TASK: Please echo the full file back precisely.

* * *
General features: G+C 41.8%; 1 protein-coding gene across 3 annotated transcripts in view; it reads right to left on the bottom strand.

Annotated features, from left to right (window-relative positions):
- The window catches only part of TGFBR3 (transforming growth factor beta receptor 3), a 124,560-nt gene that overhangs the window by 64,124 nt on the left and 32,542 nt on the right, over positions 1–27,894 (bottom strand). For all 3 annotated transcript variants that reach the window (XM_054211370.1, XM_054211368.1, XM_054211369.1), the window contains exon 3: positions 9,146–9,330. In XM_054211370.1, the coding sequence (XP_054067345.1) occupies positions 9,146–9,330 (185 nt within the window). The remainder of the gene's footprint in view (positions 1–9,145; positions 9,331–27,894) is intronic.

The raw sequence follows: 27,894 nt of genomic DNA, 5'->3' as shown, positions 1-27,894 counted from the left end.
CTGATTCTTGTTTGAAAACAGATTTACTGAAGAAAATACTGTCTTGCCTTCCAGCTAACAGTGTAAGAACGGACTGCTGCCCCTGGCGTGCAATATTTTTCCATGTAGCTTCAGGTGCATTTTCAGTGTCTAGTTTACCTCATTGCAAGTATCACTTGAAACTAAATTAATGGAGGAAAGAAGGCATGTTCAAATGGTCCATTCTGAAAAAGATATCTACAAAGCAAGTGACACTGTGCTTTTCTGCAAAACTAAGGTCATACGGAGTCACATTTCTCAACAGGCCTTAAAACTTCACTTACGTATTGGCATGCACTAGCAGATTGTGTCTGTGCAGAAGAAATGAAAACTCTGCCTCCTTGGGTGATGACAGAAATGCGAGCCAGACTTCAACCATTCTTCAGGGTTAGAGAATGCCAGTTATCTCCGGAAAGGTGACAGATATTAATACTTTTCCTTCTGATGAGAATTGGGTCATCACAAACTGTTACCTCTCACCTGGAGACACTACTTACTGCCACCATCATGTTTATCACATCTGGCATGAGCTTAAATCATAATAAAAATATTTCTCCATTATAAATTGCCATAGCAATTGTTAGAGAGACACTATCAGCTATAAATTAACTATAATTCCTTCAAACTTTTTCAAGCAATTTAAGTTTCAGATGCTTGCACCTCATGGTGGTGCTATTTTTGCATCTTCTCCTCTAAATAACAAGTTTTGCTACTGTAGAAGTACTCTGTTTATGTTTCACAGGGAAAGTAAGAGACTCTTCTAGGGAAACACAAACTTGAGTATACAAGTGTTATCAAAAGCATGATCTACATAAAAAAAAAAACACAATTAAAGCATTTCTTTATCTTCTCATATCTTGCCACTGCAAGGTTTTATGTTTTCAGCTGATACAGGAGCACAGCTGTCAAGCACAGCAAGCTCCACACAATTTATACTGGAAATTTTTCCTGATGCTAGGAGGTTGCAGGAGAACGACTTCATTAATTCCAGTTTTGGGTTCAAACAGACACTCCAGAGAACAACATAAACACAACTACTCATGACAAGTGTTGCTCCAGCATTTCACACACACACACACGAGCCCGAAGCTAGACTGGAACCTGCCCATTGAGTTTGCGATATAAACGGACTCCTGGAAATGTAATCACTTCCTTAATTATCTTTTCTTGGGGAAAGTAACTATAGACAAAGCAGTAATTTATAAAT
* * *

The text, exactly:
General features: G+C 41.8%; 1 protein-coding gene across 3 annotated transcripts in view; it reads right to left on the bottom strand.

Annotated features, from left to right (window-relative positions):
- The window catches only part of TGFBR3 (transforming growth factor beta receptor 3), a 124,560-nt gene that overhangs the window by 64,124 nt on the left and 32,542 nt on the right, over positions 1–27,894 (bottom strand). For all 3 annotated transcript variants that reach the window (XM_054211370.1, XM_054211368.1, XM_054211369.1), the window contains exon 3: positions 9,146–9,330. In XM_054211370.1, the coding sequence (XP_054067345.1) occupies positions 9,146–9,330 (185 nt within the window). The remainder of the gene's footprint in view (positions 1–9,145; positions 9,331–27,894) is intronic.

The raw sequence follows: 27,894 nt of genomic DNA, 5'->3' as shown, positions 1-27,894 counted from the left end.
CTGATTCTTGTTTGAAAACAGATTTACTGAAGAAAATACTGTCTTGCCTTCCAGCTAACAGTGTAAGAACGGACTGCTGCCCCTGGCGTGCAATATTTTTCCATGTAGCTTCAGGTGCATTTTCAGTGTCTAGTTTACCTCATTGCAAGTATCACTTGAAACTAAATTAATGGAGGAAAGAAGGCATGTTCAAATGGTCCATTCTGAAAAAGATATCTACAAAGCAAGTGACACTGTGCTTTTCTGCAAAACTAAGGTCATACGGAGTCACATTTCTCAACAGGCCTTAAAACTTCACTTACGTATTGGCATGCACTAGCAGATTGTGTCTGTGCAGAAGAAATGAAAACTCTGCCTCCTTGGGTGATGACAGAAATGCGAGCCAGACTTCAACCATTCTTCAGGGTTAGAGAATGCCAGTTATCTCCGGAAAGGTGACAGATATTAATACTTTTCCTTCTGATGAGAATTGGGTCATCACAAACTGTTACCTCTCACCTGGAGACACTACTTACTGCCACCATCATGTTTATCACATCTGGCATGAGCTTAAATCATAATAAAAATATTTCTCCATTATAAATTGCCATAGCAATTGTTAGAGAGACACTATCAGCTATAAATTAACTATAATTCCTTCAAACTTTTTCAAGCAATTTAAGTTTCAGATGCTTGCACCTCATGGTGGTGCTATTTTTGCATCTTCTCCTCTAAATAACAAGTTTTGCTACTGTAGAAGTACTCTGTTTATGTTTCACAGGGAAAGTAAGAGACTCTTCTAGGGAAACACAAACTTGAGTATACAAGTGTTATCAAAAGCATGATCTACATAAAAAAAAAAACACAATTAAAGCATTTCTTTATCTTCTCATATCTTGCCACTGCAAGGTTTTATGTTTTCAGCTGATACAGGAGCACAGCTGTCAAGCACAGCAAGCTCCACACAATTTATACTGGAAATTTTTCCTGATGCTAGGAGGTTGCAGGAGAACGACTTCATTAATTCCAGTTTTGGGTTCAAACAGACACTCCAGAGAACAACATAAACACAACTACTCATGACAAGTGTTGCTCCAGCATTTCACACACACACACACGAGCCCGAAGCTAGACTGGAACCTGCCCATTGAGTTTGCGATATAAACGGACTCCTGGAAATGTAATCACTTCCTTAATTATCTTTTCTTGGGGAAAGTAACTATAGACAAAGCAGTAATTTATAAAT